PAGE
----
The Vikings of yore never made it as far as the pacific, so the historical backdrop to this match loses some of its veneer.
However, the modern Vikings have the advantage of plane travel and the Fijian locals were more than welcoming of the “invaders” given they were just in town for the latest round of the NRC.
With 4 wins apiece and only 2 rounds remaining, things are getting serious. Both teams are looking good to make the finals just in what order remains unclear so there was plenty to play for.
This season’s stats make for some interesting reading, if you’re into that (Rugby Reg, I’m looking directly at you, matey) especially in the context of this match up.
Fiji lead the way in almost every attacking statistic. Metres, Carries, Clean Breaks, Defenders Beaten and Offloads all see the Drua atop. In fact, only passes and kicks from hand aren’t headed by the lads from Pacific. (If you must know, the Force head both of those) Where they fall down is in turnovers and penalties conceded, something the Vikings could look to exploit.
On the other hand, the Canberra-based outfit are leading tacklers of the competition and having conceded only 119 points in 5 games are second only to Fiji…..but one does wonder if that data is skewed not so much by Fiji’s defensive efforts or just that after all their razzle-dazzle and Harlem Globetrotter antics the opposition is either a) out of time or b) out of energy?
Things kicked off under sunny skies and it was the defence-focused Vikings who put their stamp on things from the outset. A line break and a couple of dominant scrums had the locals on the back foot and after a snek over 10 minutes the score was 7-blot to the visitors, courtesy of wing Len Ikitau toeing a Fijian dropped ball ahead and winning the race to ground it. Wharenui Hawera obliged with the boot.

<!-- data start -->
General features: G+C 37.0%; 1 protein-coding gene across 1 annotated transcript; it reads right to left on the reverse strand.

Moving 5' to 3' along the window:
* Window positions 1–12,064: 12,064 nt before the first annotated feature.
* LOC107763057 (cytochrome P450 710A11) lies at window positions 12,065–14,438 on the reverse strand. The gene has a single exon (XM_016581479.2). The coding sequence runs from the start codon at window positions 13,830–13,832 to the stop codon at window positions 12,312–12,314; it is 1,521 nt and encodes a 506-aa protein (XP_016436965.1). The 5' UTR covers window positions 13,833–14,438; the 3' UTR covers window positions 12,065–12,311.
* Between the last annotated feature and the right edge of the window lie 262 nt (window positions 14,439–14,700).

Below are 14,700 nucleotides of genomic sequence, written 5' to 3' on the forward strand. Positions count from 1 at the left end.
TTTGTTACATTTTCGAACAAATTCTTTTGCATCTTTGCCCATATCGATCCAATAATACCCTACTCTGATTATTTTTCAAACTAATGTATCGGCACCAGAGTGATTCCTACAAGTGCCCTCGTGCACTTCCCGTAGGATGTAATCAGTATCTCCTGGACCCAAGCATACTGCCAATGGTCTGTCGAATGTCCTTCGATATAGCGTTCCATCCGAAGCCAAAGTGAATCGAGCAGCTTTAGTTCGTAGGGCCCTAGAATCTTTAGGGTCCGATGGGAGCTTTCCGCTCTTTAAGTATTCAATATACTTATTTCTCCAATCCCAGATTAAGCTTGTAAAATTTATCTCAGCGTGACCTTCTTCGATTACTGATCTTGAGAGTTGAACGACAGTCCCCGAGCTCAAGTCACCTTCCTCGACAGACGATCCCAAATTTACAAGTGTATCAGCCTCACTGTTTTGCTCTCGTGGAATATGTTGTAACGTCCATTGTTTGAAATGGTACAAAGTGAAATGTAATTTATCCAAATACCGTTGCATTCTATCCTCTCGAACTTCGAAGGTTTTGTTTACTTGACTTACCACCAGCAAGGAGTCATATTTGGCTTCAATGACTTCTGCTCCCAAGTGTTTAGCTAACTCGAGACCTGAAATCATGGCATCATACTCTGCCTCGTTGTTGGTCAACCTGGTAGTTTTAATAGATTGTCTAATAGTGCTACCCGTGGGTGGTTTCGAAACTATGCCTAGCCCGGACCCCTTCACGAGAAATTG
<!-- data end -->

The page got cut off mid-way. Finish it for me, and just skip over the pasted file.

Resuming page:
The early points to the visitors awoke something in the locals and flood gates opened. After two long-range specials to Levani Kurumudu (15th minute) and Apisalome Waqatabu (17th) the home side had wrested back control of the match and things were looking ominous for the folk from the ‘Bra. Fiji were finding their rhythm and the defensive wall that had stood strong so far this year was starting to crack.
The boys from the bush held strong for the next period and the score remained 14-7 before Waqatabu, who obviously packed his magic wand, ran in another Fijian special. The foot-related radar continued on song to stretch the lead to two converted tries.
Much like early in the half, again the team from the Oz capital gave up consecutive tries with Kurumudu splitting apart the defensive line off the kick-off and finding Alivereti Veitokani to run away to the corner for his first 5-pointer of the match.
From 14-7 after 26 minutes, the away team suddenly found themselves down 33-7 after 32 minutes after another bustling run from a Fijian back, this time Kurumudu who sent it on to Tabulawaki to dot down next to the posts after strolling through some ordinary defence.
The Vikings needed something to stem the tide and after a couple of relieving penalties (courtesy of Vunipola Fifita dominating Rabukawaqa at scrum time) they finally found their way to the line through the appropriately named, Jordan Jackson-Hope and at oranges it’s 33-14.